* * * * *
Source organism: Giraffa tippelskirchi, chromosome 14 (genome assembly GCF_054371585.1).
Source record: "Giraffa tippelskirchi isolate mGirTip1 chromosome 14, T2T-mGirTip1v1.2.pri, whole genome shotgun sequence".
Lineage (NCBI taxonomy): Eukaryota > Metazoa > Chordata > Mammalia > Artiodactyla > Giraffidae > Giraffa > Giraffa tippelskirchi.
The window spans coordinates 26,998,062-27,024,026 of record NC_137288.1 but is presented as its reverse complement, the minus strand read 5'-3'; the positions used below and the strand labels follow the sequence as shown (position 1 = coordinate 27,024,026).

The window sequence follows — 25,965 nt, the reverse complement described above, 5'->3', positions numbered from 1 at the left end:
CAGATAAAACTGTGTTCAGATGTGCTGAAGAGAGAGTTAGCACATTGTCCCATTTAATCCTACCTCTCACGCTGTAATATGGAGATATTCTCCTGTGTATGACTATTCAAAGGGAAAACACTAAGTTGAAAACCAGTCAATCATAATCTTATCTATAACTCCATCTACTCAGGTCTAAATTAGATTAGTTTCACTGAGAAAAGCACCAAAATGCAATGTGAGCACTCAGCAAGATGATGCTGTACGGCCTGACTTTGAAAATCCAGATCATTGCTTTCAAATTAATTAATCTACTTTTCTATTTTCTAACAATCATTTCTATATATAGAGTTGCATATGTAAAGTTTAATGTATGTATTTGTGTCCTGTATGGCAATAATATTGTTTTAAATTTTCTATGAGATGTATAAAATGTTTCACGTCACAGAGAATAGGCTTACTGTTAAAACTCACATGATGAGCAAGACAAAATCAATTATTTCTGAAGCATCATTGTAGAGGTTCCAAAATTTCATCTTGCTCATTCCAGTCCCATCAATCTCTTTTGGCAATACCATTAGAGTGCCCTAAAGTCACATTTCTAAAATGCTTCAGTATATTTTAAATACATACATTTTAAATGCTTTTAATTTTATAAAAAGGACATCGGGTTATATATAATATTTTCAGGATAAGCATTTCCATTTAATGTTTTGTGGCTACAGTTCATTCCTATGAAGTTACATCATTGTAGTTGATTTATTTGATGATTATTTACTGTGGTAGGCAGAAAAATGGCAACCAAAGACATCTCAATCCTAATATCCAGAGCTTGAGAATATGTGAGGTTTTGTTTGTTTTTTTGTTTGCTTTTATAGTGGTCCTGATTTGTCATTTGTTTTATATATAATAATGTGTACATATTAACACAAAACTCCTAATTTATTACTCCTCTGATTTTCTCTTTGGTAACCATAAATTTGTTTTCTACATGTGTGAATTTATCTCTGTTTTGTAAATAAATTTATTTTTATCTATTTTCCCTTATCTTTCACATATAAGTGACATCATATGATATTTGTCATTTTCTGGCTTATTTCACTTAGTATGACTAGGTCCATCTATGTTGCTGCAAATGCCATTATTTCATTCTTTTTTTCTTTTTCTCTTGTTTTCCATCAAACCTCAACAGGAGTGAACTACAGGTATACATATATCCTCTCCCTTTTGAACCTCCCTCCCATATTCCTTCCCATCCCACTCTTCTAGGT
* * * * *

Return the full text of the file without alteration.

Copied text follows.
Source organism: Giraffa tippelskirchi, chromosome 14 (genome assembly GCF_054371585.1).
Source record: "Giraffa tippelskirchi isolate mGirTip1 chromosome 14, T2T-mGirTip1v1.2.pri, whole genome shotgun sequence".
Lineage (NCBI taxonomy): Eukaryota > Metazoa > Chordata > Mammalia > Artiodactyla > Giraffidae > Giraffa > Giraffa tippelskirchi.
The window spans coordinates 26,998,062-27,024,026 of record NC_137288.1 but is presented as its reverse complement, the minus strand read 5'-3'; the positions used below and the strand labels follow the sequence as shown (position 1 = coordinate 27,024,026).

The window sequence follows — 25,965 nt, the reverse complement described above, 5'->3', positions numbered from 1 at the left end:
CAGATAAAACTGTGTTCAGATGTGCTGAAGAGAGAGTTAGCACATTGTCCCATTTAATCCTACCTCTCACGCTGTAATATGGAGATATTCTCCTGTGTATGACTATTCAAAGGGAAAACACTAAGTTGAAAACCAGTCAATCATAATCTTATCTATAACTCCATCTACTCAGGTCTAAATTAGATTAGTTTCACTGAGAAAAGCACCAAAATGCAATGTGAGCACTCAGCAAGATGATGCTGTACGGCCTGACTTTGAAAATCCAGATCATTGCTTTCAAATTAATTAATCTACTTTTCTATTTTCTAACAATCATTTCTATATATAGAGTTGCATATGTAAAGTTTAATGTATGTATTTGTGTCCTGTATGGCAATAATATTGTTTTAAATTTTCTATGAGATGTATAAAATGTTTCACGTCACAGAGAATAGGCTTACTGTTAAAACTCACATGATGAGCAAGACAAAATCAATTATTTCTGAAGCATCATTGTAGAGGTTCCAAAATTTCATCTTGCTCATTCCAGTCCCATCAATCTCTTTTGGCAATACCATTAGAGTGCCCTAAAGTCACATTTCTAAAATGCTTCAGTATATTTTAAATACATACATTTTAAATGCTTTTAATTTTATAAAAAGGACATCGGGTTATATATAATATTTTCAGGATAAGCATTTCCATTTAATGTTTTGTGGCTACAGTTCATTCCTATGAAGTTACATCATTGTAGTTGATTTATTTGATGATTATTTACTGTGGTAGGCAGAAAAATGGCAACCAAAGACATCTCAATCCTAATATCCAGAGCTTGAGAATATGTGAGGTTTTGTTTGTTTTTTTGTTTGCTTTTATAGTGGTCCTGATTTGTCATTTGTTTTATATATAATAATGTGTACATATTAACACAAAACTCCTAATTTATTACTCCTCTGATTTTCTCTTTGGTAACCATAAATTTGTTTTCTACATGTGTGAATTTATCTCTGTTTTGTAAATAAATTTATTTTTATCTATTTTCCCTTATCTTTCACATATAAGTGACATCATATGATATTTGTCATTTTCTGGCTTATTTCACTTAGTATGACTAGGTCCATCTATGTTGCTGCAAATGCCATTATTTCATTCTTTTTTTCTTTTTCTCTTGTTTTCCATCAAACCTCAACAGGAGTGAACTACAGGTATACATATATCCTCTCCCTTTTGAACCTCCCTCCCATATTCCTTCCCATCCCACTCTTCTAGGT